What are your birding resolutions for 2018? Since it is the time of year when people set resolutions, I was thinking about what some of my birding goals and resolutions might be for the next year. I'm happiest when I'm outdoors and getting a great shot of a bird. I had some great trips this year but didn't feel like I birded nearly enough and time outside is way better than time getting irritated with people on Facebook. Here are some ideas for resolutions that I'm kicking around. I'm not sure that I will do all of them, but certainly incorporating one of them will help insure that when I'm debating between one more load of laundry or spending that out hour outside will put me on the right track and out with my PhoneSkope set up.
Photography Big Year
Birders are known for their lists of new birds. Some are even known for doing a Big Year or trying to see as many birds in a designated area in the span of a calendar year. There's a book and movie about it called (surprise) The Big Year.
You could also try this but make it how many different species of birds can you photograph in a year's time. Some have done it via traditional photography means, but I don't think anyone has done with a smart phone. You could be establishing new ground! If you're just trying to see how many photographs of species you can get, remember that they pictures don't have to be perfect, just identifiable. Years ago I was part of a big day competition to see how many species of birds my team and I could photograph. We one and I took one of the blurriest photos of a prothonotary warbler. Yet, it was identifiable and counted!
Help eBird with Illustrated Checklists.
In 2017 eBird released their Illustrated Checklist feature which will show photos of each species that were taken in that region. I have a favorite patch that I visit and there are very few photos that are part of its checklist. My goal is to see if I can have a photo for every bird seen in my patch or at least have the most contributions for my for my patch. If you enter in your eBird sightings using your computer, you can add your photos as you go. If you're like me and use the eBird app on your phone to enter your sightings while in the field, you'll have to add the photos later while on your computer. But how cool to have a record of all the birds in your patch taken by you.
Here's a photo of a Virginia Rail that I need to add to my patch illustrated checklist in eBird.
Enter Photography Contests.
What are we doing with all of our photos, just sharing them on social media? That's all well and good but I think I'd like to try my hand at some contests. Smart phones have come a long way in regards to photo quality. A few years ago, an editor in the UK asked for submissions of digiscoped images for a special edition they were working specifically about the technique of using cameras with spotting scopes. They asked if I could submit 12 photos for them to chose from. I asked if they wanted images from an SLR or iPhone. They scoffed at the idea of the iPhone and said SLR only. They scoffed at the idea of iPhone images. So I submitted 12 images, six using an SLR and six using an iPhone with my scope. They chose four and three of those were taken with my iPhone and one eded up on the cover. If you take your time with images, you can get some quality shots.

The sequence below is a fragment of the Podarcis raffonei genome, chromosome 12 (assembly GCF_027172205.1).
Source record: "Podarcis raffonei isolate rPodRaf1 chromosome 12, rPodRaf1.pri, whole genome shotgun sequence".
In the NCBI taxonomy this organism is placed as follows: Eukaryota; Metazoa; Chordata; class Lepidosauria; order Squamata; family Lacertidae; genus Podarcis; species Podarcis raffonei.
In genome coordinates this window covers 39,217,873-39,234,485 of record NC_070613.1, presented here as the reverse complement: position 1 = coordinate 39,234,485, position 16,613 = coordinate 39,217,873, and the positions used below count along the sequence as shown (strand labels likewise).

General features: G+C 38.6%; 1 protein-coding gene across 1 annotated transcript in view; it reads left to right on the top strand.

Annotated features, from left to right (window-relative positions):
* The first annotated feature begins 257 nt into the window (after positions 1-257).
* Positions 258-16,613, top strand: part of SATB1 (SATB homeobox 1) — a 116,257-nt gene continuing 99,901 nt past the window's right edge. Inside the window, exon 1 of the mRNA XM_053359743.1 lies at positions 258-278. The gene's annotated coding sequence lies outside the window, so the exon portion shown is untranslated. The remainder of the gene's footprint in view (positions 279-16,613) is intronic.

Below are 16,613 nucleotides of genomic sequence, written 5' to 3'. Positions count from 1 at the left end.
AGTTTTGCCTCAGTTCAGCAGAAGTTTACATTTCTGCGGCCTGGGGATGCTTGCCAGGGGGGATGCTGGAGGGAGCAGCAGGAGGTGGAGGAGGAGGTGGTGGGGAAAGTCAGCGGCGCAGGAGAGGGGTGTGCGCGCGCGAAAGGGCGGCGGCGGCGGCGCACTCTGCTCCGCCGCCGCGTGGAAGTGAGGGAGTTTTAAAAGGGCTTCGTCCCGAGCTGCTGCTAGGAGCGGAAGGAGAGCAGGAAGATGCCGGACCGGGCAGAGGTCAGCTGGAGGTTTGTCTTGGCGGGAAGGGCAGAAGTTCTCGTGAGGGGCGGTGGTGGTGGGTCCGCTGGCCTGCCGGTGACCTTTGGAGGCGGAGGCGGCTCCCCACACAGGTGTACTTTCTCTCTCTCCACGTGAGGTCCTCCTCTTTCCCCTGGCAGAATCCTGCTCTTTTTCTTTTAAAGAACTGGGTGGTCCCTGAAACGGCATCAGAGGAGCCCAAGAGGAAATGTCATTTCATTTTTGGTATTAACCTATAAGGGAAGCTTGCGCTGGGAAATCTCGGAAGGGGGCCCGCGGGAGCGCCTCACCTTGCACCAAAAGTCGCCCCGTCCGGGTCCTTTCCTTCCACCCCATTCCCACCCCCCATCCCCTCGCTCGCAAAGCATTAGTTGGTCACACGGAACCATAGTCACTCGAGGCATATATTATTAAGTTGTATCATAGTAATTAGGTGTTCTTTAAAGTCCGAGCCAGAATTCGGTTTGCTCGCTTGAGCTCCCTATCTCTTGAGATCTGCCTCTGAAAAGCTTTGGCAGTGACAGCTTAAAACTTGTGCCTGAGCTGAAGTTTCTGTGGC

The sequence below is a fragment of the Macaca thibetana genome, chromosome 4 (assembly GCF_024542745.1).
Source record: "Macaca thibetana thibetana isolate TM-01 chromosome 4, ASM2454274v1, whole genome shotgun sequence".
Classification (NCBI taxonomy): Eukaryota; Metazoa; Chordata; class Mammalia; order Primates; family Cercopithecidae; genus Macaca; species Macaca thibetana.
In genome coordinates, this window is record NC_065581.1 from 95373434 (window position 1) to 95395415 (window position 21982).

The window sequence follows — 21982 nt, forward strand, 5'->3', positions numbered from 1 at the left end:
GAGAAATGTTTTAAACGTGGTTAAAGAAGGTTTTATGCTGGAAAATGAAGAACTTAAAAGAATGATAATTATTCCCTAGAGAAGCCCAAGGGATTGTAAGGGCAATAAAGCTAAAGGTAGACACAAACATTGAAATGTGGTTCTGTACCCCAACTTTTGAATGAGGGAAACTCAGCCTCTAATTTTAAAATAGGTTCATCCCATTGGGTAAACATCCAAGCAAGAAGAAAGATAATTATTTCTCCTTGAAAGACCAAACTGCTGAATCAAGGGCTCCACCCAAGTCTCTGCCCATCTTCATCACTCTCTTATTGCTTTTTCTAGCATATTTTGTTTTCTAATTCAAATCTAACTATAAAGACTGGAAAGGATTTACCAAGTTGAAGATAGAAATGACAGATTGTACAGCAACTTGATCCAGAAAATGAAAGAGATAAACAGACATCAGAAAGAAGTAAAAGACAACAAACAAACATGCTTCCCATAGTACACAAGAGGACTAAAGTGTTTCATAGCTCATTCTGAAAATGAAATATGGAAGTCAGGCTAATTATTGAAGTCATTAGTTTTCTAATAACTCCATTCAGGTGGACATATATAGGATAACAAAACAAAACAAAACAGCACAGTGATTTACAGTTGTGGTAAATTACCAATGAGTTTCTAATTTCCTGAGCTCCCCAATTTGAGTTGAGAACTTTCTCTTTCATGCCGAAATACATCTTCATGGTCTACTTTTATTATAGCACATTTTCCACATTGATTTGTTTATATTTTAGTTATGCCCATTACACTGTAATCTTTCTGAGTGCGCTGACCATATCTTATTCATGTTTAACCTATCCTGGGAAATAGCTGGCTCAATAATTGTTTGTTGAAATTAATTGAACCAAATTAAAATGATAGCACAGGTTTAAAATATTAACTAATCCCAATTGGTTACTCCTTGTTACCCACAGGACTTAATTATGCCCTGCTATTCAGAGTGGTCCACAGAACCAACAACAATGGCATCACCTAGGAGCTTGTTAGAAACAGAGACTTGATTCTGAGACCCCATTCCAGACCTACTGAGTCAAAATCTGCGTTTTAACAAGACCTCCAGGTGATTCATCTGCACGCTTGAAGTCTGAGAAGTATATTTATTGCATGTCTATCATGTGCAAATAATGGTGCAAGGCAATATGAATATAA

There are several photography contests out there. Simply by typing in "photography contests" you will find many photography sites with links to favorite contest. There are some contests that are specific to digiscoping like Swarovski's Digiscoper of the Year and some that are specific to iPhones. But don't worry if it's smart phone specific, the quality in a smart phone can rival many traditional cameras on the market. You could also look into you submitting your images into your local or state fairs. Just give it try. See if your images do well. If they don't, try to see what you can do to up your coming. At the very least it will be a learning experience.
A white stork photo could be a new bird or it could also be perfect for a photo contest looking for urban wildlife shots.
Try Finding 12 Birds You've Never Seen.
OK I may have stolen this resolution from eBird and their suggestion to see ten new birds, but I think the game can be upped to a new bird for each month. Maybe there's a sparrow that shows up to a nearby wildlife refuge that you haven't looked for before. Perhaps there snowy owls are popping up in your state. Have you heard that harlequin ducks sometimes show up on a nearby lake during the fall migration? Follow up on these birding adventures--and get a souvenir photo of your new bird.
What are your birding resolutions for 2018?
We want to know what your birding resolutions and goals are for 2018! Let us know in the comments and be sure to share this post with a birder that needs help setting goals this year. Happy New Year!